Nemesis will protect Tyrus at any cost. He is the love of her life, and they are partners in this new beginning. But she cannot protect him by being the killing machine she once was. She will have to prove the humanity that she’s found inside herself to the whole Empire—or she and Tyrus may lose more than just the throne. But if proving her humanity means that she and Tyrus must do inhuman things, is the fight worth the cost of winning it?

Second books in a series. Hmmm. They can be a bit of a struggle.

After finishing the first one, I went right on to this one but I have to admit, I did struggle with it a little bit. I think because the first book spent so long building something and then this one just went and blew it apart and when things like that happen in second books, it tends to really bug me. I know that when it’s a series, there’s an arc and you have to spin it out for several books and nothing is easy and there’s got to be personal conflict etc. But sometimes, you can just see something coming a mile away and it feels really contrived and inorganic and like a complete 180 for a character.

A large part of the book revolves around Tyrus wanting Nemesis for his Empress but there is a strong resistance to that because Nemesis isn’t human. A Diabolic can’t be an Empress. Tyrus isn’t willing to take no for an answer though and this is an issue when it comes to him exerting his control and dominance as the new Emperor.  There’s quite a lot of politics in this volume and probably even more twists than in The Diabolic. The ending….well the ending pissed me off and also upset me! I wasn’t expecting that at all and I was actually quite cranky about it too. I found myself cursing the fact that I read them both before the next volume was out because I really need to know what happens next and whether or not certain characters can be redeemed or if what has happened is the end of something. Surely not? Surely there must be some sort of master plan from the Grand Planner of them all, some reason why this happened and it’ll all be made clear and then the grovelling can start. Because there needs to be grovelling. Lots of it.

I wasn’t sure what to rate this because even though I had some err, issues, with the way things played out there’s no denying that it was a heck of a journey getting there. I wasn’t sure I liked it as much as The Diabolic – apparently The Diabolic was originally a stand alone and reading it, that made a lot of sense. It clearly could’ve been. And then obviously a decision was made to go on with it so then there needed to be a plot. But however I felt about that, there’s no doubt that it’s made me pretty desperate for the next book to see what happens. So in that case, I guess it did it’s job as the second book, even though I finished it annoyed!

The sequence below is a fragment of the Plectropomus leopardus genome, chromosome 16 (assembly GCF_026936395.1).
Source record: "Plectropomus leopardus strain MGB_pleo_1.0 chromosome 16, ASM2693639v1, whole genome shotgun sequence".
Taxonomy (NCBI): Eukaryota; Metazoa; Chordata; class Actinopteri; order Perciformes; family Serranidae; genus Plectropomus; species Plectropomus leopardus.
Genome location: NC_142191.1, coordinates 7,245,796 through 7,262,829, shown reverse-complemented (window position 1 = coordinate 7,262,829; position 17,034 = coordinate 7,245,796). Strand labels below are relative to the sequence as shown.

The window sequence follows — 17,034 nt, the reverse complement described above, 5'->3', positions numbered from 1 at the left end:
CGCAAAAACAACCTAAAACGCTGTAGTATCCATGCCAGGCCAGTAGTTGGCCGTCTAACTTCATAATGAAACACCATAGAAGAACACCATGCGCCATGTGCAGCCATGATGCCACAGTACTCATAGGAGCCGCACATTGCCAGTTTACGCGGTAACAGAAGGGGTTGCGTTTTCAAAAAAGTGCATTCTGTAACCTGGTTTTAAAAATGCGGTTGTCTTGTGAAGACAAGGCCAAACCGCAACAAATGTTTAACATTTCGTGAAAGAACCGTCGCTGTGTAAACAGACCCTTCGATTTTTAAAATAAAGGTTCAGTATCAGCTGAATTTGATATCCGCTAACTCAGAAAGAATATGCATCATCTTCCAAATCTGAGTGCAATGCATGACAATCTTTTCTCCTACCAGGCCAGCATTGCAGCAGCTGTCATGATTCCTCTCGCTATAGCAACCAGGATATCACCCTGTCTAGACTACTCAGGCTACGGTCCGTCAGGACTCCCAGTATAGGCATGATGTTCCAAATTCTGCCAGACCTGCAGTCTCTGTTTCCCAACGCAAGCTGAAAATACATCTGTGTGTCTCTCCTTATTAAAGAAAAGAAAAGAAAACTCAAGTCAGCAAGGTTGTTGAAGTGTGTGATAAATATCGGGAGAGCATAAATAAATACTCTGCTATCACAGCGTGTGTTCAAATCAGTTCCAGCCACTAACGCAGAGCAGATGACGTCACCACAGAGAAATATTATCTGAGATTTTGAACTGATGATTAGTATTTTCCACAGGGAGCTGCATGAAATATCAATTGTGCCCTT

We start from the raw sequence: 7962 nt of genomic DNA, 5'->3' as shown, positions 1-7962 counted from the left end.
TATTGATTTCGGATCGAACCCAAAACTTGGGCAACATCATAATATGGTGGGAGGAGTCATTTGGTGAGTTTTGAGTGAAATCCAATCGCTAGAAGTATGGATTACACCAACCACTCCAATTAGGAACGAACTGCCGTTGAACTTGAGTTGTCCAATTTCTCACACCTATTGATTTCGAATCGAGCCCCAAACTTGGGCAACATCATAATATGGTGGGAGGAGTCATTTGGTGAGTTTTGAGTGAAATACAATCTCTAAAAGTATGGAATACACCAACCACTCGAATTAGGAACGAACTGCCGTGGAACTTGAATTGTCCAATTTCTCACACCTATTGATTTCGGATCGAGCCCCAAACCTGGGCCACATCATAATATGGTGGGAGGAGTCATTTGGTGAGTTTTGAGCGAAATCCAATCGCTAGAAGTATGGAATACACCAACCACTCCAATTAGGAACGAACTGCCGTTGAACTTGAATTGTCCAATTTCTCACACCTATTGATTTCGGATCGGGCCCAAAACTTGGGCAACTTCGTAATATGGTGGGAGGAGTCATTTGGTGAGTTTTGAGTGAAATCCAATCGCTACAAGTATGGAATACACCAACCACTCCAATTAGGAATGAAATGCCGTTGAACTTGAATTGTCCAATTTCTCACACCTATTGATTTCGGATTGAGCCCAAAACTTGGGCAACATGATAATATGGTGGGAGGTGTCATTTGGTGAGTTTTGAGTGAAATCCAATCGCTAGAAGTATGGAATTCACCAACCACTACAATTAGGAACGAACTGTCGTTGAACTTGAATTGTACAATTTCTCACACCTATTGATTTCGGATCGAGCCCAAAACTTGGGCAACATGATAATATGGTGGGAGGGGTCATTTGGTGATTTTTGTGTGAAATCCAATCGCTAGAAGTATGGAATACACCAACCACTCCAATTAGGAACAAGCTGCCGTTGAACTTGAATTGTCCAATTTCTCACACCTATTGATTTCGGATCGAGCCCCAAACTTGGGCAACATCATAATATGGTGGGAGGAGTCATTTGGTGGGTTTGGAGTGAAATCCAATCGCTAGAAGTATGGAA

Book #184 of 2017

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Review: The Attraction Equation by Kadie Scott

The Attraction Equation (Love Undercover #2)
Kadie Scott
Entangled Publishing
2017, 197p
Copy courtesy of the publisher via NetGalley

Blurb {from the publisher/}:

FBI agent Max Carter lives his life by a strict set of rules—rules that don’t allow for distraction, deviation…or a relationship. But tell that to his matchmaking mama. To avoid yet another set-up, he announces he has a girlfriend. And now has to produce said girlfriend at Christmas dinner. Maybe Santa has a suitable actress in that red bag of his…

Gina Castillo is about to break her building’s iron-clad “no pets” policy to give her little brother the perfect Christmas gift—a dog. Too bad Max, the most inconveniently sexy tenant in the building, catches her red handed. Gina expects to be evicted, but instead finds herself blackmailed into playing the role of his girlfriend.

Two lies plus one dog should equal a hot mess of a holiday, but attraction and Christmas magic might just defy the rules…

As seems to be my way, I didn’t realise that this was part of a series when I requested it but it was perfectly fine as a stand alone. The previous couple do appear but you don’t really need to know their entire background story. My Kryptonite is an opposites attract story between a free spirit type of woman and an uptight or repressed type of man so this one sounded right up my alley.

Max is an FBI agent specialising in finance analysis and he definitely prefers things to be done a certain way. He lives his life by a very strict routine and he tends to restrict his romantic interactions to very brief encounters. He never tells women what he does or invites them to his apartment. Max thinks that people will only want to change him.

In contrast, Gina is a very creative type working multiple casual jobs to supplement her income. She’s subletting an apartment on the same floor as Max and her first interaction with him is when he catches her attempting to take the dog she’s purchased as a present for her younger brother out for a toilet break. The building forbids pets and Max is very much a rules person but there’s something about Gina’s manner that leads him to assist her, rather than dobbing her in.